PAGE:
When Gilda so kindly invited me to write a guest post for this blog, I asked what she’d like me to write about. She said that her blog was all about relationships, so I got to thinking and realized that most of my relationships are relatively simple:
Parents=Respect. Wife=Love. Children=Serve.
Not a lot of drama there. I know my place.
But I do have one relationship that’s full of conflicting emotions–love and hate, joy and sorrow, blah and blah–and that’s with the finished but rejected and forgotten work sitting on my hard drive — also known as my casket.
As a writer, I’ve had two scripts produced, a third is in development, and Simon & Schuster just published my first book, IDENTITY (hurrah!). To get to this point, I’ve written most days for the better part of the last decade. In that time, I’ve produced a total of five books and twelve scripts. Doing the math (subtracting my produced / published stuff from the rest) that leaves four books and nine scripts in my casket.
To give it a time value where…
1 Book = 9 months of work.
1 Script = 3 months of work.
…we’re roughly looking at 5 years of work, just sitting there on my hard drive. I know I’m not alone–all of my writing buddies have caskets, some smaller than mine, some bigger. We all have work that we were once hot for but, for whatever reason, abandoned. But should we have?
Writers have different reasons to write. Maybe they have an important story to tell, maybe they want to entertain, maybe they just enjoy the process, but I can’t think of anyone who sat down to write a book and said, “I’m going to write this book. It probably won’t be seen, but that’s OK, it’s going to be a great learning experience.”
In fiction, all first-time authors write on spec, which means most of us share the same hope / belief / whatever that when we finish the manuscript, it will be seen. And most of us fail more often than we succeed.
So we’re all gambling when we write–gambling with our time, gambling with our emotions. So what happens when it ends poorly? When no one bites? When you decide it’s not ready to self-publish? When you slowly forget about it (time heals all wounds, eh?) until one day, you’ve moved on, and you realize that you’ve buried that manuscript six feet under, and you’re never going to dig it up again? It just requires too much energy.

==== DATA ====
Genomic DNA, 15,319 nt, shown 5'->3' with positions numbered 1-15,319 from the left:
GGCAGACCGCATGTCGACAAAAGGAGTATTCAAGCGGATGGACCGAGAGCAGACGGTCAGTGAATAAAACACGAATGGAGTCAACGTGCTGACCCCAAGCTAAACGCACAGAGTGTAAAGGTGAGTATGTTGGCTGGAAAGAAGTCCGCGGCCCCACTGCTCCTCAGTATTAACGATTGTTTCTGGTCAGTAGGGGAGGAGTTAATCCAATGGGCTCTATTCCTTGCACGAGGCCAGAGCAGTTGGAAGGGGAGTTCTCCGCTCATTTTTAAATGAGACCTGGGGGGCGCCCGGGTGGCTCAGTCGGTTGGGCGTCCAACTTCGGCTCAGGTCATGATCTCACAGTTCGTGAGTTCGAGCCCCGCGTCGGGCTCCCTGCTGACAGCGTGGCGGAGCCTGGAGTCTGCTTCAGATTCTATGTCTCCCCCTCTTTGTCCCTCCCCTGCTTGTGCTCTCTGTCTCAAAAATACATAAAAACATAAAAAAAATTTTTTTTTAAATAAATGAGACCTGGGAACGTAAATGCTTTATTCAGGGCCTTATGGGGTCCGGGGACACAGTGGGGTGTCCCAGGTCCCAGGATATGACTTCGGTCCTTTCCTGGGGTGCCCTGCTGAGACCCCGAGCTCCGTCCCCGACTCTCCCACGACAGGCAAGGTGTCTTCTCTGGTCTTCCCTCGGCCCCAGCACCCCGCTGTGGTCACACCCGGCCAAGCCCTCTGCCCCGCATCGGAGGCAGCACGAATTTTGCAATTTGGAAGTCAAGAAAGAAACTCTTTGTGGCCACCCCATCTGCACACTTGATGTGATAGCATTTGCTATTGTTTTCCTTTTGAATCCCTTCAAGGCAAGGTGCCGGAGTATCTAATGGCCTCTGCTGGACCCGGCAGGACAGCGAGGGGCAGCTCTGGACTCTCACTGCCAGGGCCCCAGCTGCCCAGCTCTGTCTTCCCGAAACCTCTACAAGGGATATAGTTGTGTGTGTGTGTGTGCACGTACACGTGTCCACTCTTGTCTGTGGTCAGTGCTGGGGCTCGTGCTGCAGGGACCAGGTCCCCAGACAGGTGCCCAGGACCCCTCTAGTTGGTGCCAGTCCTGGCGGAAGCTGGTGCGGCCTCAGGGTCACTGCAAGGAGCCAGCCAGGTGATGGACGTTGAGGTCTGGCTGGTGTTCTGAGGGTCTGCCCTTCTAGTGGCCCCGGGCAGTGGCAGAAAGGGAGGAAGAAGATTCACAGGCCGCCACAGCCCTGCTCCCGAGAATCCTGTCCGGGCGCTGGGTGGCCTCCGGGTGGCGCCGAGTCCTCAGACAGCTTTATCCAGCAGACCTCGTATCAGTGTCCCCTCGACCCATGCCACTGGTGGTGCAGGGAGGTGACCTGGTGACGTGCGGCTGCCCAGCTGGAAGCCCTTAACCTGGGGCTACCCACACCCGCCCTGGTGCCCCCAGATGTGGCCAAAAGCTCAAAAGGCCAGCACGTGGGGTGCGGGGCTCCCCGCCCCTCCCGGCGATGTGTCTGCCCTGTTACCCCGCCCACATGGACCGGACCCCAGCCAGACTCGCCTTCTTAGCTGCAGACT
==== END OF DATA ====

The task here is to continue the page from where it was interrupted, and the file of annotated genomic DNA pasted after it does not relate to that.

It happens a lot.
Writing on spec means that all of those months, all of that energy, might be for naught. It isn’t, of course. You’re learning along the way. You’re getting better, and getting better isn’t something that happens overnight. It usually takes multiple years, multiple books, multiple scripts. And during that time, you’re filling your casket.
Produce. Submit. Forget. Move on.
Produce. Submit. Forget. Move on.
Of course, some of those manuscripts you’re burying really do stink and there was a good reason why they didn’t get made or published. But some of them might be pretty good–at least elements of them. Maybe a side plot would make a terrific short story? Maybe a character would be perfect in a crime-thriller? Maybe a plot line works better in a different story idea? Maybe you just need a little distance to identify the pearl that got you working on it in the first place? Maybe, after burying it for a while, you’ll get that distance you need.
The point is, yes, publishers, agents and readers are looking for “your next big thing,” but you may have already written it. No one has to know that it’s been sitting on your hard drive for ten plus years–just make sure the dates are current and your characters aren’t listening to that “hip new band Nirvana.” A film I wrote called Give ’em Hell, Malone was rejected all over Hollywood. Five years passed, I’d long moved on, until a producer called me from out of the blue. He’d read it years earlier–what was going on with it? I drug it out, gave it a fresh rewrite and he got it made. I’ve read the same story from big name published authors. About how they came up with the idea / first draft for their latest best seller thirty years earlier, but they had only recently completed it.
It’s always enticing to move on to the next big idea, but we should also mine what we already have, as painful as revisiting those rejected and forgotten manuscripts can be. At one time, they were hot stuff … and you might just find that you buried them alive, not dead.
Mark Hosack is the writer of the new business thriller IDENTITY, published by Simon & Schuster. You can find out more about Mark and order his book at www.markhosack.com.
IDENTITY is on sale for just $1.99 until August 21st. Also, you can win a free Kindle or Nook Touch by entering our IDENTITY giveaway. Please sign up and help spread the word! The contest also ends August 21st.
And, you can read the first chapter of IDENTITY at: